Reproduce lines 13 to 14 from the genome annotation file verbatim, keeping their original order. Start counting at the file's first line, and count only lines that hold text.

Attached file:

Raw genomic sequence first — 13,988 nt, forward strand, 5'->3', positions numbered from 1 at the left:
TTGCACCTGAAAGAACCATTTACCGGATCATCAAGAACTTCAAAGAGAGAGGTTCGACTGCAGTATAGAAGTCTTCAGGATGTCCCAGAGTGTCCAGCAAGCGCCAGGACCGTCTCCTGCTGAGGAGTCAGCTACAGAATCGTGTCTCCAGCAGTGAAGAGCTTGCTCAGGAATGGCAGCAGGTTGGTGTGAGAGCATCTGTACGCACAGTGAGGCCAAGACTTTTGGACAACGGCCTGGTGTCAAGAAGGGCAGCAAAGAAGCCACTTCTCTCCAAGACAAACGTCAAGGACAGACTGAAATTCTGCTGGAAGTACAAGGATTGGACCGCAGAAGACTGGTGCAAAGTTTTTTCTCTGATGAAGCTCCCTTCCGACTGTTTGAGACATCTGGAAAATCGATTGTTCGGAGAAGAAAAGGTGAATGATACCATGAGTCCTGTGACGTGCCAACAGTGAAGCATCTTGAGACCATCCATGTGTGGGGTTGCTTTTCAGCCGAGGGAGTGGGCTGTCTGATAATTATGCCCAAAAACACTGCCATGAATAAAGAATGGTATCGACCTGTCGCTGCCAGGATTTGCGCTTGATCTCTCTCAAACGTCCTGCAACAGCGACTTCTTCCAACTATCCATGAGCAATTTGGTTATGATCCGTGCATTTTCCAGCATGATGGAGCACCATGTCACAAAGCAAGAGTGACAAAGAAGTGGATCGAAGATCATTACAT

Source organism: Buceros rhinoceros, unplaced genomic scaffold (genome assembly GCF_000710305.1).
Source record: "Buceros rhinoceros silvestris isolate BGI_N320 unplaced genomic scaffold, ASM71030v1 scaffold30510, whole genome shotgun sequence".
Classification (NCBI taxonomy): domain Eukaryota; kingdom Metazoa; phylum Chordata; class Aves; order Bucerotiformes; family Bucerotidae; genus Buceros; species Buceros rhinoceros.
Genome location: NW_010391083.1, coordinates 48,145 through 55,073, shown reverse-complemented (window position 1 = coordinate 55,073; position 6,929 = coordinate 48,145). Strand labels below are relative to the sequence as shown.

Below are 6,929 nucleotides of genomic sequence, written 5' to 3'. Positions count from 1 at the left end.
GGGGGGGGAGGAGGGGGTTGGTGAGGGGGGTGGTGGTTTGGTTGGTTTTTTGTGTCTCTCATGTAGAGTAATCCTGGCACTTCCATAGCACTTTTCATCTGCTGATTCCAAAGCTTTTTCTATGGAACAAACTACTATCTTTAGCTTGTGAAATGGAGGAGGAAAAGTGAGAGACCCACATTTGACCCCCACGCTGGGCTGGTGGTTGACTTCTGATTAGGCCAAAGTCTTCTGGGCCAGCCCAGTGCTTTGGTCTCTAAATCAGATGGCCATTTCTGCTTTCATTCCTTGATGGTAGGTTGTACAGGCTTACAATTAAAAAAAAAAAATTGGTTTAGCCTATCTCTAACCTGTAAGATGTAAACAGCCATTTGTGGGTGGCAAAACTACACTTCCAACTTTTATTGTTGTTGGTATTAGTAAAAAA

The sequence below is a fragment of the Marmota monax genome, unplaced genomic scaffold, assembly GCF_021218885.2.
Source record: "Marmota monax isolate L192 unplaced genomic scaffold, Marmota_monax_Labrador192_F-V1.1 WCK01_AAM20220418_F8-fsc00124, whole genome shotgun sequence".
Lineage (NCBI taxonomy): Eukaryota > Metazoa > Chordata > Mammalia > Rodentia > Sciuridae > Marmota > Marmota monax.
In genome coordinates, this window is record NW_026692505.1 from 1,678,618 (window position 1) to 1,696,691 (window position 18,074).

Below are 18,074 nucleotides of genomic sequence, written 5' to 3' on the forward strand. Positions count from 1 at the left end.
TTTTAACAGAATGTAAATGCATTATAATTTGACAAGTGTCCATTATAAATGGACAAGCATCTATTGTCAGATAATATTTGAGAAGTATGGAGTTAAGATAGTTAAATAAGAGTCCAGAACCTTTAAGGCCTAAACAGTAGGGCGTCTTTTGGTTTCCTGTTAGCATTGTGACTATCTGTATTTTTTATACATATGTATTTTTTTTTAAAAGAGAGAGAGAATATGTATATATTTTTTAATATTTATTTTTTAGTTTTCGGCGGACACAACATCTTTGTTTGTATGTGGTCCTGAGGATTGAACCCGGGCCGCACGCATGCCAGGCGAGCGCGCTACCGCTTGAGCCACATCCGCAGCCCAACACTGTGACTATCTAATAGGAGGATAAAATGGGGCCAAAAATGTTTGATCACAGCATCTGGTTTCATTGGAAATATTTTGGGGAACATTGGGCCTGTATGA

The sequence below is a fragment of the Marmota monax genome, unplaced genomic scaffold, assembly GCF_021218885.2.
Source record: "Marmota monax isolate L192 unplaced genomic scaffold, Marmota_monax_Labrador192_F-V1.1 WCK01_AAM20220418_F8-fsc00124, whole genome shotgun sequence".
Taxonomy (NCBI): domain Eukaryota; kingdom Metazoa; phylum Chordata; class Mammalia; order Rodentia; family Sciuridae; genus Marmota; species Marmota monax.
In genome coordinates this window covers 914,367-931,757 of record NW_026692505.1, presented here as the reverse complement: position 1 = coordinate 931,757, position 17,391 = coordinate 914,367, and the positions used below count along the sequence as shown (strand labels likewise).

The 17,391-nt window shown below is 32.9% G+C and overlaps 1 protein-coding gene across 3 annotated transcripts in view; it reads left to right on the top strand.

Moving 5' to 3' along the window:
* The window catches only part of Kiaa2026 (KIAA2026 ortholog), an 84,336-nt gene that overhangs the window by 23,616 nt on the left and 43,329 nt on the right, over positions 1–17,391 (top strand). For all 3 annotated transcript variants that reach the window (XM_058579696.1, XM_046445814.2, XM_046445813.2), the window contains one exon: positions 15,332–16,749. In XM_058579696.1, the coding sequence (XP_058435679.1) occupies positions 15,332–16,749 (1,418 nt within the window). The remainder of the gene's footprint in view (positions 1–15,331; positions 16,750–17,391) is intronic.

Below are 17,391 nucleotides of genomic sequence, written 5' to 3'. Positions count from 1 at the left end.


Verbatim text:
Below are 18,074 nucleotides of genomic sequence, written 5' to 3' on the forward strand. Positions count from 1 at the left end.
TTTTAACAGAATGTAAATGCATTATAATTTGACAAGTGTCCATTATAAATGGACAAGCATCTATTGTCAGATAATATTTGAGAAGTATGGAGTTAAGATAGTTAAATAAGAGTCCAGAACCTTTAAGGCCTAAACAGTAGGGCGTCTTTTGGTTTCCTGTTAGCATTGTGACTATCTGTATTTTTTATACATATGTATTTTTTTTTAAAAGAGAGAGAGAATATGTATATATTTTTTAATATTTATTTTTTAGTTTTCGGCGGACACAACATCTTTGTTTGTATGTGGTCCTGAGGATTGAACCCGGGCCGCACGCATGCCAGGCGAGCGCGCTACCGCTTGAGCCACATCCGCAGCCCAACACTGTGACTATCTAATAGGAGGATAAAATGGGGCCAAAAATGTTTGATCACAGCATCTGGTTTCATTGGAAATATTTTGGGGAACATTGGGCCTGTATGA